Somewhere in 2017, I was waiting at the reception area of a private company to see a friend when a man walked up to me. I hadn’t met him before, but in the pre-Covid-19 era, it was easier to recognise people you know on television or in the media. That’s how he knew me.
He mentioned his name and told me he was a corporal of the Ghana Armed Forces. He was an escort to a chief executive officer of a state-owned enterprise. When he left, I wondered why the CEO of that non-sensitive establishment needed a security escort. And why a soldier, not the police?
During the Supreme Court hearing of the 2020 election petition, a photograph went viral of an escort soldier who was carrying the file of a lawyer believed to be in the legal team of the president. That viral photograph stoked the debate on whether soldiers weren’t doing the work of the police. Some narratives emerged had it that soldiers had become errand boys and girls for the political class and some were even pounding fufu for their “masters”.
During the election petition, the soldiers were also seen providing security for the chairperson of the Electoral Commission. Prior to that, I had known a deputy minister whose security escort was a soldier.
When questions were asked, the government said it hadn’t breached any security protocols. Defenders of the regime said soldiers could be deployed to provide escort duties depending on the security situation.
Then, last weekend, a letter withdrawing four military men who were part of the Speaker of Parliament’s security detail hit the internet. The letter was signed by the Chief of Staff of the Ghana Armed Forces, Major General N.P Andoh, and the withdrawal was to take effect from January 14, 2022.
According to the letter from the Ghana Armed Forces, the soldiers “were attached to the Office of the Right Honourable Speaker of Parliament without the proper procedure.” They were, therefore, being withdrawn “whiles steps are made to regularize their attachment.”
When I read the letter, the first question that came to mind was whether the presence of the soldiers in the Speaker’s security detail could not make it possible for the so-called regularisation of their attachment to continue. Why would the military withdraw them when it was not, in principle, against their attachment?
When the public reacted, the Ministry of National Security released a statement and stated that “personnel of the Ghana Armed Forces do not form part of the security detail for the Speaker and Parliament as Parliamentary security support is provided by the Ghana Police Service.”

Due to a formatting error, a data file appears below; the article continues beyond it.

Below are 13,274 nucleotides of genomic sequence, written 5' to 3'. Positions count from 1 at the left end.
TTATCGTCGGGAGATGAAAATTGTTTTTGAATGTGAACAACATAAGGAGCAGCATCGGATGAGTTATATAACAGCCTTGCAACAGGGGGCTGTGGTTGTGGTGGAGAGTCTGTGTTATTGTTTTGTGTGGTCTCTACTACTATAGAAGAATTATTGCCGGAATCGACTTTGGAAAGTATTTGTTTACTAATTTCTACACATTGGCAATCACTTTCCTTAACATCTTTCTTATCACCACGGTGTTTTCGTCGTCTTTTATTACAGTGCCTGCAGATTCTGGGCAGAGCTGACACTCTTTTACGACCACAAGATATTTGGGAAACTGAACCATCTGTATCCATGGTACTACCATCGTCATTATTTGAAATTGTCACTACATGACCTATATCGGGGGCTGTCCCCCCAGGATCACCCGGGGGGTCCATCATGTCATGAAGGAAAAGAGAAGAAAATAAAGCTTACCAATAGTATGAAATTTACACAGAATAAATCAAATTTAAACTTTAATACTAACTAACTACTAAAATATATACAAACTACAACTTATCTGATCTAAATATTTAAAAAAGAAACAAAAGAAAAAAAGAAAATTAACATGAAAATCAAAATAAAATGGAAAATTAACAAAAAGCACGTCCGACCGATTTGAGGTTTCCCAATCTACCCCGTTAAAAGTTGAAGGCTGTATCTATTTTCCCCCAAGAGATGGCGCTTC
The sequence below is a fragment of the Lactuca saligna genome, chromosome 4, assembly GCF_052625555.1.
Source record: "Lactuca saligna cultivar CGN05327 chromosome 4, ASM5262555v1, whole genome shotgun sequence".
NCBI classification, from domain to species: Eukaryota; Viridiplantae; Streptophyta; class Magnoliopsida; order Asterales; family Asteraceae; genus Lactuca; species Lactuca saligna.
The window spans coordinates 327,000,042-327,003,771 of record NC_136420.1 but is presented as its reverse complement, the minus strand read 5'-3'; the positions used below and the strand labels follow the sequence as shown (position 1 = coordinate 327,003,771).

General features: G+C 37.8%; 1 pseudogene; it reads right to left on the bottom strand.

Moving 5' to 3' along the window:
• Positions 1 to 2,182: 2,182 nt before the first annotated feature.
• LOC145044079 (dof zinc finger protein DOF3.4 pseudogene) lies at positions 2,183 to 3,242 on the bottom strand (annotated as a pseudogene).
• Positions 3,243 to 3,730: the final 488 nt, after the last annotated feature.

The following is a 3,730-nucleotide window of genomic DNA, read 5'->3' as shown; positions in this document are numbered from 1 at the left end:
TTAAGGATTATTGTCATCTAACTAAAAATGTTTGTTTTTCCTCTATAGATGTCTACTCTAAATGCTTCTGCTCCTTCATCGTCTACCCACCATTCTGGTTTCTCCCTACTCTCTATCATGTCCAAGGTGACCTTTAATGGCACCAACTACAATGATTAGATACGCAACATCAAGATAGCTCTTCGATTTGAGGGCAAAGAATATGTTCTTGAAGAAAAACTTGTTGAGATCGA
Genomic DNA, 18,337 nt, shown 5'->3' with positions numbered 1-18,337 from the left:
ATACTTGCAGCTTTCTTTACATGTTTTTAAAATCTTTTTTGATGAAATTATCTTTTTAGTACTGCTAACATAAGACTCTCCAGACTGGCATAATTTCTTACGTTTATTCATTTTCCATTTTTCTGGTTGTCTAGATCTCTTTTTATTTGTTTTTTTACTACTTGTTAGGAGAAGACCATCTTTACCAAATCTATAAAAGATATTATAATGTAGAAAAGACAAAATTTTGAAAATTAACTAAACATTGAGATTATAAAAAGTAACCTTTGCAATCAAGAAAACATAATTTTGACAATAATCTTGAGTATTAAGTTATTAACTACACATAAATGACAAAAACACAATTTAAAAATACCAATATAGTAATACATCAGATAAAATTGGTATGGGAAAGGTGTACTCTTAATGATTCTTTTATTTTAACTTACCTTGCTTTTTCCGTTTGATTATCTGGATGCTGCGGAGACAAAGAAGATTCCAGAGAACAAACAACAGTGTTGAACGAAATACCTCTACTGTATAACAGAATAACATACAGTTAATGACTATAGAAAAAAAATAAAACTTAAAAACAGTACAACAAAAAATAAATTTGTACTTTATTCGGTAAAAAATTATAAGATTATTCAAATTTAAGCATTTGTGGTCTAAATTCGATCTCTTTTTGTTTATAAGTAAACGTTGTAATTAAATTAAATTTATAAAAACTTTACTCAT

The contents of the Ghana Armed Forces letter and the press statement from the Ministry of National Security expose the disingenuous nature of the withdrawal of the soldiers. The military said they were being withdrawn so that their attachment could be regularised, but the ministry said they were not supposed to be there in the first place.
Who do we believe? Would the regularisation happen or not?
Even as we struggle to make meaning of this, can the Ministry of National Security tell us whether or not the security details of ministers, deputy ministers and some CEOs of state agencies include personnel of the Ghana Armed Forces?
If the Ministry of National Security had said the withdrawal formed part of a policy to withdraw soldiers from all escort duties from officials and offices that were not supposed to be protected by soldiers, it would have made a lot of sense. I would have applauded the ministry and the government for restoring order.
But that is not the case.
What we know is that the Speaker of Parliament, Alban S.K. Bagbin is a member of the opposition National Democratic Congress (NDC). What we also know is that Mr. Bagbin is making the work of the government difficult in parliament. Critics say this is the most vindictive administration of the Fourth Republic.
It is safe to connect the dots and conclude someone is being reminded that there is a greater power than the Office of the Speaker of Parliament. Someone is being reminded that many more privileges could be caused to erode from that office.
If that wasn’t the case, why would the office of a deputy minister or chairperson of the Electoral Commission deserve military attachment, while the Office of the Speaker, who is third after the president and vice-president, doesn’t? and would the military attachment have been withdrawn if Bagbin had been an NPP Speaker of Parliament?
Any objective watcher of these events won’t be wrong to conclude that there are sinister motives in the withdrawal of the Speaker’s military attaché. And the conflicting messages from the Ghana Armed Forces and the Ministry of National Security have not helped to dispel this.
The writer, Manasseh Azure Awuni, is the Editor-in-Chief of The Fourth Estate. His email address is firstname.lastname@example.org